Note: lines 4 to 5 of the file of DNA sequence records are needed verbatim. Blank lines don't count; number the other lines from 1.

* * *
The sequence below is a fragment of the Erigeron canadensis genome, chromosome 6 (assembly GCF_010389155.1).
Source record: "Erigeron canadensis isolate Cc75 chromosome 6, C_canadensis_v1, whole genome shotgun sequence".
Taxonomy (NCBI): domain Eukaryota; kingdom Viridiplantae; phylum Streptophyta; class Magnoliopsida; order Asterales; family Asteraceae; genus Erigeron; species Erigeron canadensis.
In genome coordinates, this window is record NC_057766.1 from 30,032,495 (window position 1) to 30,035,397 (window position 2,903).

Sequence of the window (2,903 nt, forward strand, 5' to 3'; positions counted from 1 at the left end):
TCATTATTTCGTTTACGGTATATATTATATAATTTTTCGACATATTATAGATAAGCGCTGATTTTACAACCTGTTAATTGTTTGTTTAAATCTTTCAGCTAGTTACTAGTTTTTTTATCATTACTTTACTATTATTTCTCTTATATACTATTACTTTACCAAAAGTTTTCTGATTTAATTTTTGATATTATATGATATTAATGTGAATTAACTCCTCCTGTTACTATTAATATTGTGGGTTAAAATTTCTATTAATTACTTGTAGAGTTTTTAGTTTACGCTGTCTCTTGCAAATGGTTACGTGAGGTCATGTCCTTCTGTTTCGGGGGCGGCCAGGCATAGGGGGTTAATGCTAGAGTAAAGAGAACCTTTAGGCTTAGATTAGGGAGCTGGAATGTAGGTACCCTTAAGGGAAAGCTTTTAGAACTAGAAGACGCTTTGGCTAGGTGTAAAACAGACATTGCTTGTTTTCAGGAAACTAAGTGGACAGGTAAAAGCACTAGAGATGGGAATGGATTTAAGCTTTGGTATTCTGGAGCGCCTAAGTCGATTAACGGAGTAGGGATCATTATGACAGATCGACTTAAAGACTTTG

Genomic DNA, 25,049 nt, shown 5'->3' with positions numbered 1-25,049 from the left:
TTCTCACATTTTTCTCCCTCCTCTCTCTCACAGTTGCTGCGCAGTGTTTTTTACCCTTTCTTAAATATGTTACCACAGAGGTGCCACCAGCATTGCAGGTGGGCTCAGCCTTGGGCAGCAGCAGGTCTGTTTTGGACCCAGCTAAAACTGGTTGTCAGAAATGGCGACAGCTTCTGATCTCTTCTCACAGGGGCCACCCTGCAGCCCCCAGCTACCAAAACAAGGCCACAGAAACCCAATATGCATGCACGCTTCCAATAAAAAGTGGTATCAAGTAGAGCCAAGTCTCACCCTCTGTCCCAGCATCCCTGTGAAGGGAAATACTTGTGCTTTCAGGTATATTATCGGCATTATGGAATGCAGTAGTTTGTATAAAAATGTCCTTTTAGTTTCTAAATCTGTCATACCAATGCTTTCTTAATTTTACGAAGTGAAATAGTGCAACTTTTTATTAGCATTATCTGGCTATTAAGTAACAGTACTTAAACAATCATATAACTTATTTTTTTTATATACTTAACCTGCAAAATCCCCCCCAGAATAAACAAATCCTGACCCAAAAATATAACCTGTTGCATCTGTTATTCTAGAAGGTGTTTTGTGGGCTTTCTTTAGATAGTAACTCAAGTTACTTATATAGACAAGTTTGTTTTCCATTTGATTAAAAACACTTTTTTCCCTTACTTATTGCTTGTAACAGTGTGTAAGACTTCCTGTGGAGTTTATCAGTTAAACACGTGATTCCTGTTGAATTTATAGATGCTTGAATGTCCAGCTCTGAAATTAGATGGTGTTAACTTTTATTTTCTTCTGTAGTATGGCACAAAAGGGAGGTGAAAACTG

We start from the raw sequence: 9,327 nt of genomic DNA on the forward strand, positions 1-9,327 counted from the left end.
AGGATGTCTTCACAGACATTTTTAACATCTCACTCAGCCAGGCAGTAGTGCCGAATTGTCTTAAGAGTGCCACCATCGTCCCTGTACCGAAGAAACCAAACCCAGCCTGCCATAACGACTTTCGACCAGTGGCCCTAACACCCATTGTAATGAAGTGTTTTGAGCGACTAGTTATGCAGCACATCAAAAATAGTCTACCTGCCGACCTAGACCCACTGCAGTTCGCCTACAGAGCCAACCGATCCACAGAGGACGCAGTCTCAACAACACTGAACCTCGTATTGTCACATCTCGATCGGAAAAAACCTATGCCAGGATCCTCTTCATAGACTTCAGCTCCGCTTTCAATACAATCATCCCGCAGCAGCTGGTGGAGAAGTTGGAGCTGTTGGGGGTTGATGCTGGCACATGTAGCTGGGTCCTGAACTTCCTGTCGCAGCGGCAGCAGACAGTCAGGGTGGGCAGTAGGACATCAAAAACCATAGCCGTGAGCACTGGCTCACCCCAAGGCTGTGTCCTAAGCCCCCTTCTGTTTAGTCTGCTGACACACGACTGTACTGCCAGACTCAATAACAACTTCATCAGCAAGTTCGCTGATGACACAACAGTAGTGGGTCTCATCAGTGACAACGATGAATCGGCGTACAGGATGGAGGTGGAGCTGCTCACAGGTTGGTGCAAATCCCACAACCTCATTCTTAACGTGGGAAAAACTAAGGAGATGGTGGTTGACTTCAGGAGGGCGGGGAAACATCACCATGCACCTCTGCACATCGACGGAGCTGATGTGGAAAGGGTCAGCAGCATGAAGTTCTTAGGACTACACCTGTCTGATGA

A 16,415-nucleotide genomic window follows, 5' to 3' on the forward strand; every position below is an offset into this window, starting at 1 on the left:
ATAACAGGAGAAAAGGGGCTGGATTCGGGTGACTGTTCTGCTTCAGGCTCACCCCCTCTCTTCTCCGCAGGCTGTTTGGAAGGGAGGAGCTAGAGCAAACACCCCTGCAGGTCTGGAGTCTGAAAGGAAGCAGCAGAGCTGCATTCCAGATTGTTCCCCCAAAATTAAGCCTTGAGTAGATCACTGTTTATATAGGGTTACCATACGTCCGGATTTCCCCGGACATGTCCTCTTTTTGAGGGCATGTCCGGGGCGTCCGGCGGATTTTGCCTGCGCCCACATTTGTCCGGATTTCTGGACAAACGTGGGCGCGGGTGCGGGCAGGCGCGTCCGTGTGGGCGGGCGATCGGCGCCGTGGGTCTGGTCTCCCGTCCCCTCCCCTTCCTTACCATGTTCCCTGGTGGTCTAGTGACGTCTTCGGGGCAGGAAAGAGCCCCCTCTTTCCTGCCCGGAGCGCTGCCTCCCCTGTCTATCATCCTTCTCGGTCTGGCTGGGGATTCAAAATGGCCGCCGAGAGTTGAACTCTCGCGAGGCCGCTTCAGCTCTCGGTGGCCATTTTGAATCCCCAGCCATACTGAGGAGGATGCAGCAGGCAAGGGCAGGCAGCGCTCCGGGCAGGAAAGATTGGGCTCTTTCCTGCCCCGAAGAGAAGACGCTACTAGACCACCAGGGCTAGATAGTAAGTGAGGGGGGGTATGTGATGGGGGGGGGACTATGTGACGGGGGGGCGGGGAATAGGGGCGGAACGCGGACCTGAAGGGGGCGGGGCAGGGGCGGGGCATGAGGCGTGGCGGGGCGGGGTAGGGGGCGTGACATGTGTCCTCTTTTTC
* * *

In genome coordinates, this window is record NC_057766.1 from 30,032,495 (window position 1) to 30,035,397 (window position 2,903).

Sequence of the window (2,903 nt, forward strand, 5' to 3'; positions counted from 1 at the left end):